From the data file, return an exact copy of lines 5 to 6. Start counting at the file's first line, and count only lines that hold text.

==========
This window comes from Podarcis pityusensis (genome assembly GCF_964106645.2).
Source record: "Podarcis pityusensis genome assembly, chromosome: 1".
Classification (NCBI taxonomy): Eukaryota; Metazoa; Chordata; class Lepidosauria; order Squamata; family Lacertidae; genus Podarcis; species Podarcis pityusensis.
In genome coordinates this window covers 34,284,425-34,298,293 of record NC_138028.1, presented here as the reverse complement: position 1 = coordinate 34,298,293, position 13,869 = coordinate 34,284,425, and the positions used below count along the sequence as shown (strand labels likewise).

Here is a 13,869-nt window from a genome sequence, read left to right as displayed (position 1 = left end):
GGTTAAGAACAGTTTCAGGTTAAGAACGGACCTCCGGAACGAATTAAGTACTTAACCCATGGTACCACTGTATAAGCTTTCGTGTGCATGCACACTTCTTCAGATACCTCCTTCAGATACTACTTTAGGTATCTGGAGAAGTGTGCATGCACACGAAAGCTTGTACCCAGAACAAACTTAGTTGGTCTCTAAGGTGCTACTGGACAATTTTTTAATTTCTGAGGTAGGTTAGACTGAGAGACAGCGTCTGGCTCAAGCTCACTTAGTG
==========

Here is a 13,869-nt window from a genome sequence, read left to right as displayed (position 1 = left end):
GGTTAAGAACAGTTTCAGGTTAAGAACGGACCTCCGGAACGAATTAAGTACTTAACCCATGGTACCACTGTATAAGCTTTCGTGTGCATGCACACTTCTTCAGATACCTCCTTCAGATACTACTTTAGGTATCTGGAGAAGTGTGCATGCACACGAAAGCTTGTACCCAGAACAAACTTAGTTGGTCTCTAAGGTGCTACTGGACAATTTTTTAATTTCTGAGGTAGGTTAGACTGAGAGACAGCGTCTGGCTCAAGCTCACTTAGTG